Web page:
From Football To Financial Plan

When defensive back Forey Duckett was drafted by the Cincinnati Bengals in 1993, he signed a contract worth $170,000 per year. “It was long before mega contracts came about,” he quips. Still, it was enough money to provide an idyllic lifestyle. But three years later, Duckett’s professional career was permanently sidelined by a training camp injury from which he never quite recuperated.

Duckett, 35, went on to score a job in auto sales, but at $70,000 per year, it paid less than half of his NFL salary. Looking to generate additional streams of income, he and his wife, Janie, a 33-year-old model, formed Forjane Inc. The entity, launched in 2002, secures modeling contracts and generates annual revenues of roughly $50,000. The Seattle resident recently decided to tackle another occupation–realtor.

Duckett had invested steadily since his NFL days. Unfortunately, with the exception of a house he bought for $290,000 in 1999, the results were nothing short of disastrous. Duckett lost a fortune in the market, about $170,000, using his own flawed investment model. By 2002 he was ready to pursue a solid investment strategy. That’s when he reconnected with David Norman, a San Jose, California-based financial adviser with Smith Barney. The two played college football together. Since then Duckett has strongly adhered to Declaration of Financial Empowerment principle No 3: to commit to a program of retirement planning and investing.

“My investment style at the time lacked structure. When my wife and I sat down with David, he taught us diversification and gave us clarity,” Duckett says. “He showed us how to invest for our children and ourselves. He opened our eyes to other areas to invest, especially in different parts of the world.”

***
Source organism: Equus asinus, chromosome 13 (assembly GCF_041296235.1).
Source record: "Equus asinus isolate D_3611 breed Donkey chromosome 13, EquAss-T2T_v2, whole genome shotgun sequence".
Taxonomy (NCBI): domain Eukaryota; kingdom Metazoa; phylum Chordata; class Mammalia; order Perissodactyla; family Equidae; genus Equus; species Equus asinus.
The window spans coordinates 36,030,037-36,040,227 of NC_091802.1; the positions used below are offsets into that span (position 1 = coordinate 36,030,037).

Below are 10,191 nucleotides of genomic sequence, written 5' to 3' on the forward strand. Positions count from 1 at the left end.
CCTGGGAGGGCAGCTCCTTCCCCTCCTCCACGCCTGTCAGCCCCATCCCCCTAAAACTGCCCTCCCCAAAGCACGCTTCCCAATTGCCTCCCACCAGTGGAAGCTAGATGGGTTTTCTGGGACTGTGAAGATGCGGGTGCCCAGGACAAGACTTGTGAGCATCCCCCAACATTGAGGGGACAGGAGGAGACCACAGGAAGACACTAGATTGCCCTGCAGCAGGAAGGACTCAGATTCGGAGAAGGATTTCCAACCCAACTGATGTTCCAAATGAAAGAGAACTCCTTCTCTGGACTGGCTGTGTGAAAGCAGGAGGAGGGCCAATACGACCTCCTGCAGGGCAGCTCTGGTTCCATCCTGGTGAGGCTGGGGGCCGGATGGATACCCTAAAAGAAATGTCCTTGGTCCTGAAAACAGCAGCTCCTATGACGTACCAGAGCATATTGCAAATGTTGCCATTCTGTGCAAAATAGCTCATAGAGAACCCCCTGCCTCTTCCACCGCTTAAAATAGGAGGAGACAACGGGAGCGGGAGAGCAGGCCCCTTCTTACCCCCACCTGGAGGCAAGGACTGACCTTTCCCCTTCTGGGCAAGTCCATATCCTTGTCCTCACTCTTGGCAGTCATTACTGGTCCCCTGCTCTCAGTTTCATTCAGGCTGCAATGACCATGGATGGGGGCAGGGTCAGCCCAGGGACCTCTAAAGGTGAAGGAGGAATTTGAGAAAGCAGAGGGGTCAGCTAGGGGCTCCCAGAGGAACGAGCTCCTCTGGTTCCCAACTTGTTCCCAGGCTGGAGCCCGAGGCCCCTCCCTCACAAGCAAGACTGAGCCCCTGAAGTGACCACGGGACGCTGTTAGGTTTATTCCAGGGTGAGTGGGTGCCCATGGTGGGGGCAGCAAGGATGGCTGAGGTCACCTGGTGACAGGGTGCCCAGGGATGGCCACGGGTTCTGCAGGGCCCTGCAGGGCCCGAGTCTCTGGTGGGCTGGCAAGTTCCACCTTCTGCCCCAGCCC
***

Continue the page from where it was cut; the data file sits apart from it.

Norman makes it a point to educate clients about the markets so that they can understand his methodology. The Ducketts’ goals are threefold: to create a nest egg that will allow them to retire early, to garner more modeling assignments, and to save for the education of their 4-year-old and 1-year-old daughters.

At the time the Ducketts had a portfolio that was valued at $130,000 and consisted solely of technology stocks, such as Lucent, Cisco, Sun Microsystems, and Microsoft, many of which experienced turmoil during the height of the tech crash in 2000. Norman had the couple shift their asset allocation by investing in equities diversified across different sectors. He specifically used exchange traded funds as the core of the portfolio because his research showed most investors focused on domestic products although foreign products were doing very well. ETFs are passive index funds, like traditional index mutual funds, that allow investors to trade a portfolio of securities in a single transaction. Since ETFs are traded like stocks, they generally have lower expense ratios and can be more tax efficient.

The Ducketts’ asset allocation model became 60% international ETFs, 25% U.S. ETFs, 10% U.S. mutual funds, and 5% cash. Norman placed 18% of the overall portfolio, in energy ETFs, which benefitted from the run up in energy prices, fueling a 48% return last